We've known Google has been working on self-driving cars for awhile now, but all of a sudden, the project is real: last night, Google revealed a working prototype of its self-driving car. It's a two-seater that looks something like a mashup of a Fiat 500, Steve Urkel's car, and a cartoon smiley face.
This isn't a production model; Google is making perhaps 100 of these little buggers mostly as an experiment. They have no steering wheel, no gas or brake pedals, and only two seats. They're powered by an electric engine and are artificially limited to a top speed of 25 mph (good news for the testers). The cars are resolutely simple. Says Chris Urmson, the director of the project, in a Google blog post: "On the inside, we’ve designed for learning, not luxury, so we’re light on creature comforts, but we’ll have two seats (with seatbelts), a space for passengers’ belongings, buttons to start and stop, and a screen that shows the route—and that’s about it."
The car isn't designed like other cars; it lacks things most cars have, and not just the steering wheel. It has no mirrors, no stereo, no glove compartment. Though it can only go 25 mph and, according to Re/Code, it was constructed to minimize damage from any collision it might have:
"We imagine at some point there will be an accident with one of these vehicles, so we’ve designed the front end to be soft," said Ron Medford, director of safety for the project and former U.S. Department of Transportation administrator in charge of vehicle safety research and regulations.
The front of the car is built with foam, and the windshield is flexible to reduce the injury the car might inflict if it collided with pedestrians, bikers or anything else, Medford said.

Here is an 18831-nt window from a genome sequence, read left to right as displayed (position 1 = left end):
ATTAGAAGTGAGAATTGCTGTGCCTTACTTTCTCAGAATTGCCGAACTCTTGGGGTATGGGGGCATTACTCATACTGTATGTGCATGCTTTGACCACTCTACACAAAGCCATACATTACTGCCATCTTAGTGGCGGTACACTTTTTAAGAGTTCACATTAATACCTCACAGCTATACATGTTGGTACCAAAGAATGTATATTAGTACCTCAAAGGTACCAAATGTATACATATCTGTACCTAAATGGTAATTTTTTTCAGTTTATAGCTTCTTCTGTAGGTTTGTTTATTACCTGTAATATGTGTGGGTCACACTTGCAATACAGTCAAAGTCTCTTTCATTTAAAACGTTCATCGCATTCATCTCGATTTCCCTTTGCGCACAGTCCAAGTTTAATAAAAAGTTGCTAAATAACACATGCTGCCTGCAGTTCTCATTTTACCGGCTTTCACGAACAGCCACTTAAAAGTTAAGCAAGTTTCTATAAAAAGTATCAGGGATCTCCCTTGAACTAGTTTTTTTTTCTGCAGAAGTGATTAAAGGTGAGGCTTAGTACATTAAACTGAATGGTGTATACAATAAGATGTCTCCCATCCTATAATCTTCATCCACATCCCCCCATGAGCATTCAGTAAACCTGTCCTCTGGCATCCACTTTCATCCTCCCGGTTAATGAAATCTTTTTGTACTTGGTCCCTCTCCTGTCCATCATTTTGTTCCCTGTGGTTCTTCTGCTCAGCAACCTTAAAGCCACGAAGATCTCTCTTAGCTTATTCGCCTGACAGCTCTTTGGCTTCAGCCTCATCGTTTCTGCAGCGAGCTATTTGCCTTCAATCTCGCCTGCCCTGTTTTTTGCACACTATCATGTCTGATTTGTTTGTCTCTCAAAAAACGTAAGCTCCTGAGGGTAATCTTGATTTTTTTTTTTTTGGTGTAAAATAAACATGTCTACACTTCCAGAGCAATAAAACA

If you look closely, you can also spy a sort of Mona Lisa smiley face on its front. Google says it's aware that the idea of a robotic self-driving car might be a bit threatening to folks used to cars that can't, you know, move themselves around, so the company very intentionally created the friendliest-looking car it could. The car has details that almost make it look like it has a nose and mouth, and the tiny size and gentle bubbly curves of the body make it a very nonthreatening-looking vehicle.
Google and other auto makers have previously experimented with retrofitting existing conventional cars to drive themselves. But this is the first car really designed from the ground up to drive itself. It seems like a curious thing, to sit in the front seat of a car with no controls—almost like riding in a gondola. Check out this video:
Google's reasoning for the self-driving car project isn't hard to grasp, given there are 33,000 auto-related deaths per year here in the States, and an estimated 1.2 million worldwide. Google believes self-driving cars can reduce that danger by up to 90%. For drivers of these cars, that means no more drunk driving, no more falling asleep at the wheel, no more falling victim to blind spots or road rage from other drivers.
"If all goes well, we’d like to run a small pilot program here in California in the next couple of years," writes Urmson on his blog. California is one of the only states, along with Florida, Nevada, and Michigan, where self-driving cars are legal.